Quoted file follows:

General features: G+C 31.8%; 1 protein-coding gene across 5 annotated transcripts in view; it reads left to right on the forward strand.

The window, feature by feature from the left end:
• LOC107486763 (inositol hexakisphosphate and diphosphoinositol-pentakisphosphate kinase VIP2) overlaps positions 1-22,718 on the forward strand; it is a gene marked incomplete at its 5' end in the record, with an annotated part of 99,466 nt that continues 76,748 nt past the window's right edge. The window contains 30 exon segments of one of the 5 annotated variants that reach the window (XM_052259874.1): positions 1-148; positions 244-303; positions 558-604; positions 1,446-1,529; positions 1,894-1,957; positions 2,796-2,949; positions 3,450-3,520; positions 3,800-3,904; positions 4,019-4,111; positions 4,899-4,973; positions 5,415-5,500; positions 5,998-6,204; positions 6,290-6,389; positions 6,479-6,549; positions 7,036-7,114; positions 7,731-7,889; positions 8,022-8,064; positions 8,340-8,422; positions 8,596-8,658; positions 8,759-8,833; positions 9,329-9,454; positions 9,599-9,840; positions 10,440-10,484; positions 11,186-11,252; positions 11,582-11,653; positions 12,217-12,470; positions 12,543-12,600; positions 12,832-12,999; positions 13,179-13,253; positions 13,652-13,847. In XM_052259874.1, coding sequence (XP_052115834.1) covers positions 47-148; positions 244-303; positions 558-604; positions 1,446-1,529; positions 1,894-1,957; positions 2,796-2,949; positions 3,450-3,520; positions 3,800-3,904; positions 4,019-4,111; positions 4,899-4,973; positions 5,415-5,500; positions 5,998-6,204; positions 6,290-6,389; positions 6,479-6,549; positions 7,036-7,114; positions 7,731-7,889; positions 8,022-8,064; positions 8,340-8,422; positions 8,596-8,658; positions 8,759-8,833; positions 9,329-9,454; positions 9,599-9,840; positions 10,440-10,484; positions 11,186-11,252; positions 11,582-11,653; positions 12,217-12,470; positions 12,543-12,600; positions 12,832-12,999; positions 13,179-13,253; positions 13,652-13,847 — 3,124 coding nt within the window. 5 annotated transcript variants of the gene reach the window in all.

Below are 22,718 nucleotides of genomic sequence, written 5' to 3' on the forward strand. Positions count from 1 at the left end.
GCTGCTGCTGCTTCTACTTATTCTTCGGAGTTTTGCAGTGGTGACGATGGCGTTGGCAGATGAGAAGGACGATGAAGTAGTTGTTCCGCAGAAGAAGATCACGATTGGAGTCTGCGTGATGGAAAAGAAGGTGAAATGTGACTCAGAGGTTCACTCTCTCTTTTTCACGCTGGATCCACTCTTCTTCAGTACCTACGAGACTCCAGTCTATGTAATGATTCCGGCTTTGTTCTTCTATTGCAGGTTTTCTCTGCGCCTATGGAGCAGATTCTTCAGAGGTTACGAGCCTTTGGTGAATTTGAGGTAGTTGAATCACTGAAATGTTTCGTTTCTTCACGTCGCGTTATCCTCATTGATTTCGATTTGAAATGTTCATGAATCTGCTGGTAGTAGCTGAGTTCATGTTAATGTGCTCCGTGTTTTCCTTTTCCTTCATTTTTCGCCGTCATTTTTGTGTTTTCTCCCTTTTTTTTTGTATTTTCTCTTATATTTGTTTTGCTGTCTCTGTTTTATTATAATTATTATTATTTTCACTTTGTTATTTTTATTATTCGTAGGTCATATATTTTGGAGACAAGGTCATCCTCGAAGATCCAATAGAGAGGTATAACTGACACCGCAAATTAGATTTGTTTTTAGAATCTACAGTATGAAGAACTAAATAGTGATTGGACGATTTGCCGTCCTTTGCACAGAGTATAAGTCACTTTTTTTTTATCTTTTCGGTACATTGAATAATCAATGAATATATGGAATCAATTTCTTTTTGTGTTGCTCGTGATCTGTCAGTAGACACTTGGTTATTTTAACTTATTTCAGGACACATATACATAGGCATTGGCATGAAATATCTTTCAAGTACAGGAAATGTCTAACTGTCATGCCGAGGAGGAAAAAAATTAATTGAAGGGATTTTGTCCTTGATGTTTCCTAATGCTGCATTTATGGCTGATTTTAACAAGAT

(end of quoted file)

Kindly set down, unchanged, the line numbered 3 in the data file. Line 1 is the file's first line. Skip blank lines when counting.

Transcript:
• LOC107486763 (inositol hexakisphosphate and diphosphoinositol-pentakisphosphate kinase VIP2) overlaps positions 1-22,718 on the forward strand; it is a gene marked incomplete at its 5' end in the record, with an annotated part of 99,466 nt that continues 76,748 nt past the window's right edge. The window contains 30 exon segments of one of the 5 annotated variants that reach the window (XM_052259874.1): positions 1-148; positions 244-303; positions 558-604; positions 1,446-1,529; positions 1,894-1,957; positions 2,796-2,949; positions 3,450-3,520; positions 3,800-3,904; positions 4,019-4,111; positions 4,899-4,973; positions 5,415-5,500; positions 5,998-6,204; positions 6,290-6,389; positions 6,479-6,549; positions 7,036-7,114; positions 7,731-7,889; positions 8,022-8,064; positions 8,340-8,422; positions 8,596-8,658; positions 8,759-8,833; positions 9,329-9,454; positions 9,599-9,840; positions 10,440-10,484; positions 11,186-11,252; positions 11,582-11,653; positions 12,217-12,470; positions 12,543-12,600; positions 12,832-12,999; positions 13,179-13,253; positions 13,652-13,847. In XM_052259874.1, coding sequence (XP_052115834.1) covers positions 47-148; positions 244-303; positions 558-604; positions 1,446-1,529; positions 1,894-1,957; positions 2,796-2,949; positions 3,450-3,520; positions 3,800-3,904; positions 4,019-4,111; positions 4,899-4,973; positions 5,415-5,500; positions 5,998-6,204; positions 6,290-6,389; positions 6,479-6,549; positions 7,036-7,114; positions 7,731-7,889; positions 8,022-8,064; positions 8,340-8,422; positions 8,596-8,658; positions 8,759-8,833; positions 9,329-9,454; positions 9,599-9,840; positions 10,440-10,484; positions 11,186-11,252; positions 11,582-11,653; positions 12,217-12,470; positions 12,543-12,600; positions 12,832-12,999; positions 13,179-13,253; positions 13,652-13,847 — 3,124 coding nt within the window. 5 annotated transcript variants of the gene reach the window in all.